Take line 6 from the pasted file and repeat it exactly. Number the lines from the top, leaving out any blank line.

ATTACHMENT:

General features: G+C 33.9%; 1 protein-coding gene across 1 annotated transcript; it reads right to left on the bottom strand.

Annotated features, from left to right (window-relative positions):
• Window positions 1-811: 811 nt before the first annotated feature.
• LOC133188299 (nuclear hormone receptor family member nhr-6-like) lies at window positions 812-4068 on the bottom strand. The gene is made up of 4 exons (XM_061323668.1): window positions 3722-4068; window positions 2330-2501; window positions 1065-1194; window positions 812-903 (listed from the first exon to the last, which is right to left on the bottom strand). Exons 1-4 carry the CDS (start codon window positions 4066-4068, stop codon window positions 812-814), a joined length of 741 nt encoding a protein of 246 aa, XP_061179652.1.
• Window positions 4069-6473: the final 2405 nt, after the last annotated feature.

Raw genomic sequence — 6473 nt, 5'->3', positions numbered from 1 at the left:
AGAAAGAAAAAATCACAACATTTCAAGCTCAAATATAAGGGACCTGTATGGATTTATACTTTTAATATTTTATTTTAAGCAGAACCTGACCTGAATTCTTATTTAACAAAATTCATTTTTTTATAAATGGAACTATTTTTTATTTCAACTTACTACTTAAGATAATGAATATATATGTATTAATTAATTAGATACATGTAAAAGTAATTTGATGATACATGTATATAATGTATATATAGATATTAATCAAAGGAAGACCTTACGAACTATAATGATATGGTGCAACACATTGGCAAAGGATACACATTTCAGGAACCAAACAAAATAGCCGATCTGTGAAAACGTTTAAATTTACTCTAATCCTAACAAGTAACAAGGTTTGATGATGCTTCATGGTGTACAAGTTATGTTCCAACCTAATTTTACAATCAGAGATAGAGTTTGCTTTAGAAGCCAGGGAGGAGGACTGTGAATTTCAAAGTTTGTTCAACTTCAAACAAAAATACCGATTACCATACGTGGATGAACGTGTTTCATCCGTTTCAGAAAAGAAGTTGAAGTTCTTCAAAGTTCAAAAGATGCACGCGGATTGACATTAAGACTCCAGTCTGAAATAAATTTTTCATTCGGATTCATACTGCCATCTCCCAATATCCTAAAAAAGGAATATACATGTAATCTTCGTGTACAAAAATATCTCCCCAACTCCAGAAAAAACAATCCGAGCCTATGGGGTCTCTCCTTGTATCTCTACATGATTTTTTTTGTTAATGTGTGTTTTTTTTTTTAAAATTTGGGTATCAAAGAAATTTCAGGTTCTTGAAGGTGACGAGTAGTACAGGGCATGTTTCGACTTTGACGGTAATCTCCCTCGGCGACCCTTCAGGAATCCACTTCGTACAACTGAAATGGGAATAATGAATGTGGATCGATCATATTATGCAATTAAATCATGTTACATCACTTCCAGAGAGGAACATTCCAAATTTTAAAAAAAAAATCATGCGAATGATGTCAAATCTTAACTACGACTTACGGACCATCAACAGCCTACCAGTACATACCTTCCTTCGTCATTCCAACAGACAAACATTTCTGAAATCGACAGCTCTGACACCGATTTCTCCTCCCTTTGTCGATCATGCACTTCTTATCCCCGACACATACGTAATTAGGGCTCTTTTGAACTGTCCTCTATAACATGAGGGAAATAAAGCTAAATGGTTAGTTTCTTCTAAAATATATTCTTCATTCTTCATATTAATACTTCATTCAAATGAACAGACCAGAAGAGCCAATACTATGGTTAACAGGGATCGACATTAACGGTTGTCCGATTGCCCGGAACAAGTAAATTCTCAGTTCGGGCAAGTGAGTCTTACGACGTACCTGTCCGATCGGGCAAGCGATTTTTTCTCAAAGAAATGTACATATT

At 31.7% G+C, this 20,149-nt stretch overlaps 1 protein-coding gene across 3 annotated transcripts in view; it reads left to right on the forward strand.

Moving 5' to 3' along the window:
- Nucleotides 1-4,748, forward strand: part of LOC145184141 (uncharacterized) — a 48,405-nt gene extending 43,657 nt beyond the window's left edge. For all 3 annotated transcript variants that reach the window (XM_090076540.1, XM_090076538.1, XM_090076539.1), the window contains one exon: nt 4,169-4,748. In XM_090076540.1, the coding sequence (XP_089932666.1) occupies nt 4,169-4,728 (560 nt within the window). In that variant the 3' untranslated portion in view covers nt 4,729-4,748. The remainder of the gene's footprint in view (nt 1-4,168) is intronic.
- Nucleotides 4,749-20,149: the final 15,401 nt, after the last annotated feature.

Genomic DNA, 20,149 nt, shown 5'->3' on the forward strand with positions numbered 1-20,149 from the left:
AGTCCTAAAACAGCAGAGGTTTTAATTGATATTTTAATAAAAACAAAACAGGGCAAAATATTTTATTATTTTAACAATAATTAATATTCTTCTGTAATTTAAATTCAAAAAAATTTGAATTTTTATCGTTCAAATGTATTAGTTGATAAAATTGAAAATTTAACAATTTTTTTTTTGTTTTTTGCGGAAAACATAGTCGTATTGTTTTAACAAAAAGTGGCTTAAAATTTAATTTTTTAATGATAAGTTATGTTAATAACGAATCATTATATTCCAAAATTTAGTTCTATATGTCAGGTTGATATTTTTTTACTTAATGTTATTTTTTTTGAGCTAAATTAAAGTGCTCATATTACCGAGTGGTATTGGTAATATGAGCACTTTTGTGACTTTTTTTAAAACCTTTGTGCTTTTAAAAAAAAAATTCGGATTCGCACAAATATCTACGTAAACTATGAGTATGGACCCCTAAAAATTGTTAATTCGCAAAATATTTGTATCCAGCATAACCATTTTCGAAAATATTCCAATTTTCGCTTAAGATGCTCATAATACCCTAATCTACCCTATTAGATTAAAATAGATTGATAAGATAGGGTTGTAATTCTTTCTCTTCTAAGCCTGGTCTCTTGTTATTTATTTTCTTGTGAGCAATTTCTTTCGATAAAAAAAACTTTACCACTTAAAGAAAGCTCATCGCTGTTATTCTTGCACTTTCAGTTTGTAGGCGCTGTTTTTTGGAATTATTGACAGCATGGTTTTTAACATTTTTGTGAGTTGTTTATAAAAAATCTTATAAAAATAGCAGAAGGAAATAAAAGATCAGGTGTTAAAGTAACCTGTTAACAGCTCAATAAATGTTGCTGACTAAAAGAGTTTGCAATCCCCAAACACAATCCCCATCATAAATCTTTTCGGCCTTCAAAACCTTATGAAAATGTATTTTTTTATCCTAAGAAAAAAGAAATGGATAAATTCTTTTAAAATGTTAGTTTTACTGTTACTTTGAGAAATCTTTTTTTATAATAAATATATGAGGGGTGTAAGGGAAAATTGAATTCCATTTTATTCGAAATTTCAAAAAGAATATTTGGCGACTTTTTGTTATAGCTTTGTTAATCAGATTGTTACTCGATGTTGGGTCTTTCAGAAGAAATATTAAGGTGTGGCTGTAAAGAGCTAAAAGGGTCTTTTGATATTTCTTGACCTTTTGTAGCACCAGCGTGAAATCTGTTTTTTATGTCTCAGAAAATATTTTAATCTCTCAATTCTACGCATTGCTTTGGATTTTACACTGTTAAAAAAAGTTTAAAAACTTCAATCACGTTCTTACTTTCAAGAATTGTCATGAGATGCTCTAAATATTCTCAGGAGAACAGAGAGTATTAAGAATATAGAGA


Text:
Raw genomic sequence — 6473 nt, 5'->3', positions numbered from 1 at the left: